Black History and New Learning
There have been some outstanding events to mark Black History Month 2019, such as the African-American Read-In and Gwendolyn Briley-Strand’s portrayal of Harriet Tubman, each of which drew a capacity crowd to the Arts Center. Some of our schools also mounted innovative in-depth programs that deserve praise. We are leaving February behind, but let’s not end the fascinating study of Black History.
Regrettably, in many schools Black History Month is still celebrated in such a perfunctory way that students and their teachers never really open the door to let it in.
Yes, the door is often opened just a bit, with the chain still attached, to allow a brief encounter with Martin Luther King. And that is fine as far as it goes. In my own teaching about Martin Luther King, I’ve noticed that despite being aware of the national holiday and the word Dream, most Americans don’t know Martin Luther King as an American writer and thinker. It’s a shame. We are fortunate that Dr. King left us a handful of books that are inspiring, informative, and fun to read. These writings are not about him; they weave back and forth between the events he experienced in the Civil Rights Movement and the larger human condition. They offer lessons in how to think about who we are as people and what we can be as a country. He wrote about how to solve really difficult human problems nonviolently. He wrote about goodness as practical, and enemies as redeemable. My college students ask, “Why didn’t anybody really tell me about Martin Luther King in school?”
Dr. King’s work is only the tip of the iceberg when it comes to Black History. With a little exposure (followed by almost certain capture of the mind and the imagination), a reader comes to stand in awe of James Baldwin’s writing, or Richard Wright’s, or Alice Walker’s, or Toni Morrison’s, or Maya Angelou’s, or that of their forefather Frederick Douglass. A person will discover a great deal of wise observation and reflection about the harshness and beauty of American life in the photography of Gordon Parks, the plays of August Wilson, the paintings of Jacob Lawrence, the astonishing beadwork of Joyce Scott. Significant players from a thousand fields of endeavor are out there waiting to be known better. Black History Month should be an invitation into their world, one that leads to significant new learning.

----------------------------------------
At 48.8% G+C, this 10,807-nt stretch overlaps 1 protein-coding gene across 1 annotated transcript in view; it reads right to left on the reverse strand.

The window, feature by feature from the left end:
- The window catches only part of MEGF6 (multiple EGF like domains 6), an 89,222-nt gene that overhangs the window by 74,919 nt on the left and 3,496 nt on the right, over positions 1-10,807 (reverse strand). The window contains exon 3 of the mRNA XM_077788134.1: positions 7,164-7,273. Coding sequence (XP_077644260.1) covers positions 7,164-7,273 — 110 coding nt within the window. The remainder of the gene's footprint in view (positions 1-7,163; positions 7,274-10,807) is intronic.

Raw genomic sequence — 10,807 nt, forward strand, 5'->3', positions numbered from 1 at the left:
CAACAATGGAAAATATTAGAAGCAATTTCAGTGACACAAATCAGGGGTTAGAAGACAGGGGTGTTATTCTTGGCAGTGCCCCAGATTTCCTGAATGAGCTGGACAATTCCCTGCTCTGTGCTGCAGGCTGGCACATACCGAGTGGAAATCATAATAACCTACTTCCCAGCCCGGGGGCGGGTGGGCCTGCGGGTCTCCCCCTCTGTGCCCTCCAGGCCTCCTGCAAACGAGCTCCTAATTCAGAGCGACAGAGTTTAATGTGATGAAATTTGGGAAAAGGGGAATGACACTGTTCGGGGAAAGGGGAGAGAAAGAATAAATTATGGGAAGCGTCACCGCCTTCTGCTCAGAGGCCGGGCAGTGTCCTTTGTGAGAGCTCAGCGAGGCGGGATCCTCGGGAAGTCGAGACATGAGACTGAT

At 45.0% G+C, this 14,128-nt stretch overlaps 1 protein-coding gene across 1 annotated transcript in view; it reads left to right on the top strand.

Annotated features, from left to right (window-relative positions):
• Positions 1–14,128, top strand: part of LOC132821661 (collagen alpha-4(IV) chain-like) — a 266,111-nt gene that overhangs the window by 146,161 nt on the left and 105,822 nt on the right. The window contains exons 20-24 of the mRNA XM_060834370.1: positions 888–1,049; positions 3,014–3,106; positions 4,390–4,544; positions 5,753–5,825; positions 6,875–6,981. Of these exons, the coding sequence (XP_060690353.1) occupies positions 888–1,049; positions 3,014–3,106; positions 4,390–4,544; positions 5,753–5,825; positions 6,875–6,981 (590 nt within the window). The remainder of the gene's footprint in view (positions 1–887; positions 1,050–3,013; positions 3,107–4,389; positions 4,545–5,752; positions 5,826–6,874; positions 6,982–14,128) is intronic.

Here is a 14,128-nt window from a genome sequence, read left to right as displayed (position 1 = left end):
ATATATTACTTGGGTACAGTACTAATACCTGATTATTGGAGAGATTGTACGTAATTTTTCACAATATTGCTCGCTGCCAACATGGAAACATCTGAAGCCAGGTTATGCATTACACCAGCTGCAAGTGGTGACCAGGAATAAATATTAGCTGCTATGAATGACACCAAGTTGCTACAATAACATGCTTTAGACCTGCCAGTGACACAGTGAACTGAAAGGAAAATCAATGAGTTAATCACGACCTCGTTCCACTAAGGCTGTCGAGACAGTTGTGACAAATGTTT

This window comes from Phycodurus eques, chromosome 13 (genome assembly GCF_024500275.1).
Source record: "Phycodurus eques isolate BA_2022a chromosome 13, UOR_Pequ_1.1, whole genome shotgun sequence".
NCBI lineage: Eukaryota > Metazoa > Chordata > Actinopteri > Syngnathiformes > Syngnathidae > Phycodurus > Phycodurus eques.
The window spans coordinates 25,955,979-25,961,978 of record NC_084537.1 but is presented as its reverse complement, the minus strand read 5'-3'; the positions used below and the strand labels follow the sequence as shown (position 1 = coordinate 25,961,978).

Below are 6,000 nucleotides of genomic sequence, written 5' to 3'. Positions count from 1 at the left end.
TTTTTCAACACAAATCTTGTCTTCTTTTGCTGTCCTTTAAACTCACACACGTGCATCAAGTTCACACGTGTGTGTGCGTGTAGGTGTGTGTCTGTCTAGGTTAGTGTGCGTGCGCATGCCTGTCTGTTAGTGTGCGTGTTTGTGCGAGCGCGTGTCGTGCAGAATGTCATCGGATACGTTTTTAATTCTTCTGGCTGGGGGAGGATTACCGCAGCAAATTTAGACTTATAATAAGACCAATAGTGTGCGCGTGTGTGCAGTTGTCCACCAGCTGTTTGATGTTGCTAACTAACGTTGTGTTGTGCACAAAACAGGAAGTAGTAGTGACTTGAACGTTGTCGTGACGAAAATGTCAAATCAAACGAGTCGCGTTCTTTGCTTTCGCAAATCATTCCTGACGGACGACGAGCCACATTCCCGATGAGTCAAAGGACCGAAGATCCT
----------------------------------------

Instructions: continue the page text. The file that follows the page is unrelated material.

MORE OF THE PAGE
Sometimes it works. So, like many teachers, I am cautiously glad that we have the half-loaf of Black History Month. The irony is that really paying attention and giving BHM a chance reveals that Black History is authentic history that can inform a person’s understanding of the world they live in. Red-lining it into only one month of the year is frankly weird.
Here’s the kicker. Black U.S. History necessarily encompasses American History in general, because of the “double consciousness” of which W.E.B. DuBois wrote: there is knowledge about the majority culture and knowledge about minority culture, but only members of a minority must, for sheer survival, know both.
Mainstream textbook authors have spoken mainly to the majority. Historical accounts have not, until recently, been written inclusively and in more than a token way about nonwhite experience. Consequently, many in our land still do not believe that knowledge of others is necessary to their own lives and to their understanding of the world. They have been robbed of the wisdom of double consciousness. That is a sorrowful loss, in my opinion.
Let’s look on a brighter side to take us beyond February. Black History is fascinating. If sheer survival or quality of understanding don’t move you to study or teach it, how about the elemental joys of fun, excitement, beauty, page-turning absorption, inspiration, artistic profundity, flow, and discovery? There are strong positive reasons to study African American, and more broadly, Multicultural, history. Like a room that is full of treasures waiting to be discovered, the door to this new learning is only closed until we open it.
Charles E. Collyer
The author is a Senior Trainer of the Ira and Mary Zepp Center for Nonviolence and Peace Education, and Chair of the Education Committee of Carroll County’s NAACP Branch 7014. He writes from Uniontown, MD.